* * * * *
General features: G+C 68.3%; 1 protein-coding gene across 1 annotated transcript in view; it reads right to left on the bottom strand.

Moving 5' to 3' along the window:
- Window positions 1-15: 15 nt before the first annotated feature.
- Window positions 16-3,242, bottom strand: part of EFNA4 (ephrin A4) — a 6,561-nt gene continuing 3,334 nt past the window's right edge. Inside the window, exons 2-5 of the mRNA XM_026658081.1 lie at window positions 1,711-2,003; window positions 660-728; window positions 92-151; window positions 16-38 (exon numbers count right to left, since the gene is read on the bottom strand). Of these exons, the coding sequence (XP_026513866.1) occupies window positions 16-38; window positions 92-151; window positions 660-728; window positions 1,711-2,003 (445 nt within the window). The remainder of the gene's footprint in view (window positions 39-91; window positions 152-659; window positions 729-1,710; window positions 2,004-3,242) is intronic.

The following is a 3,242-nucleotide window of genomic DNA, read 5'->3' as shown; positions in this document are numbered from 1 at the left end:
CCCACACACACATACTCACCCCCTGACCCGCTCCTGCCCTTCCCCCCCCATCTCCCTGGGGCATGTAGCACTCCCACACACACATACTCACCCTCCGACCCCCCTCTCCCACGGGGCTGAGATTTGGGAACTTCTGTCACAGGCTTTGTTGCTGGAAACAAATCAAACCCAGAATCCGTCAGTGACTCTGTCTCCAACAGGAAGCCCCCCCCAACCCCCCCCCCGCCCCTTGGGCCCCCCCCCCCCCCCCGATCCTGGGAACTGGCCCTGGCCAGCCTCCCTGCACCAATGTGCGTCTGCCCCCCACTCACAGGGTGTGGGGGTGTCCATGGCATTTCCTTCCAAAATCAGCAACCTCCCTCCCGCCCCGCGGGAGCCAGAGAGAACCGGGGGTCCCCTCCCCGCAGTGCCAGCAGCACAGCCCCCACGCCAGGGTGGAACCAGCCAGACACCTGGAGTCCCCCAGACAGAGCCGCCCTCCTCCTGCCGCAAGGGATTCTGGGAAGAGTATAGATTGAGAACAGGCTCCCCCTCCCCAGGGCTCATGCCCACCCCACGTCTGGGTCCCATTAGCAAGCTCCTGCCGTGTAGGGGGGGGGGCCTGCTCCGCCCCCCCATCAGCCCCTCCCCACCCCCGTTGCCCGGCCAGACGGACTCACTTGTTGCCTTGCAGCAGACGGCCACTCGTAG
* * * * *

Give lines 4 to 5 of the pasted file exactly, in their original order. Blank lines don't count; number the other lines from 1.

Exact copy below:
- Window positions 16-3,242, bottom strand: part of EFNA4 (ephrin A4) — a 6,561-nt gene continuing 3,334 nt past the window's right edge. Inside the window, exons 2-5 of the mRNA XM_026658081.1 lie at window positions 1,711-2,003; window positions 660-728; window positions 92-151; window positions 16-38 (exon numbers count right to left, since the gene is read on the bottom strand). Of these exons, the coding sequence (XP_026513866.1) occupies window positions 16-38; window positions 92-151; window positions 660-728; window positions 1,711-2,003 (445 nt within the window). The remainder of the gene's footprint in view (window positions 39-91; window positions 152-659; window positions 729-1,710; window positions 2,004-3,242) is intronic.

The following is a 3,242-nucleotide window of genomic DNA, read 5'->3' as shown; positions in this document are numbered from 1 at the left end: